Unique Impact of Intuitive Eating on Physical Indicators of Health
Keirns, Natalie Glyn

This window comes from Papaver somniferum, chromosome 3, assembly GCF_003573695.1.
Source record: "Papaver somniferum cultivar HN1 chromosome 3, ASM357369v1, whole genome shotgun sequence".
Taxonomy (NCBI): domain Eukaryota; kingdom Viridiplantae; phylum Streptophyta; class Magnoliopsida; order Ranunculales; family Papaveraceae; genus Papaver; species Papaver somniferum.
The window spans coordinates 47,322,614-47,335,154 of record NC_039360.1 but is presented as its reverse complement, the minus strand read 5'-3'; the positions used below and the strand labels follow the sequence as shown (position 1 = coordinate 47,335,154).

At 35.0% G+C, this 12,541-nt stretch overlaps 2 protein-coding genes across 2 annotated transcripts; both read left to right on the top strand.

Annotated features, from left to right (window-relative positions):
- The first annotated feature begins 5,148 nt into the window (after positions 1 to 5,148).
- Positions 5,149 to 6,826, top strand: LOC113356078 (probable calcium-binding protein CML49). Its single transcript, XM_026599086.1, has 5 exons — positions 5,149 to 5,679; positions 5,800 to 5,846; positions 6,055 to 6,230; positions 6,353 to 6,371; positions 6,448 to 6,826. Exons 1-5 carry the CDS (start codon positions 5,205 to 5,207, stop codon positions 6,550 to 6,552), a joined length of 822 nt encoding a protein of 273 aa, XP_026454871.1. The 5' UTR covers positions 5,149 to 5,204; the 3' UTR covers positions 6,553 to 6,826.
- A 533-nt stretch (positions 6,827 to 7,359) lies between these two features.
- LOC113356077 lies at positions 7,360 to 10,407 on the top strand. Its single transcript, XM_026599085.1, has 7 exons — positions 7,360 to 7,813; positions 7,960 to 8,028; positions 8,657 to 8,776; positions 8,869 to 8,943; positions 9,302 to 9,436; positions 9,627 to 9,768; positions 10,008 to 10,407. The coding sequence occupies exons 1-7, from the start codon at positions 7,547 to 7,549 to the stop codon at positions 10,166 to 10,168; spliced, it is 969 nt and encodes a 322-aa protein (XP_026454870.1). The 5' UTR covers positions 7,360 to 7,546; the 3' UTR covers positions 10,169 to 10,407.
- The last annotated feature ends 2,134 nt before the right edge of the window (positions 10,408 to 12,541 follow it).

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Current obesity treatment strategies have made progress in addressing the obesity epidemic, but still obesity rates are not declining and follow-up studies sometimes present less-than-satisfying results (e.g., failure to achieve lasting treatment effects, development of eating pathology). As a response to these issues, intuitive eating (IE), a weight-neutral approach to obesity treatment, has emerged. The aim of this thesis is to investigate whether IE is related to multiple indicators of health independent of body mass index (BMI) among a diverse sample of adults. IE was measured with the Intuitive Eating Scale-2 (IES-2) and measured health indicators included blood pressure, fasting glucose, fasting insulin, triglycerides, and total, LDL, and HDL cholesterol. A series of hierarchical linear regressions was performed in order to analyze the associations between total and subscale IE with health indicators after controlling for BMI and other relevant covariates. 248 adults (32 ± 14 years old, 73% female, 64% white) participated in the study. After adjusting for BMI no significant associations between IE (total or subscale scores) and health indicators were observed. Implications for the use of IE in obesity treatment/health promotion and areas of future research are discussed.
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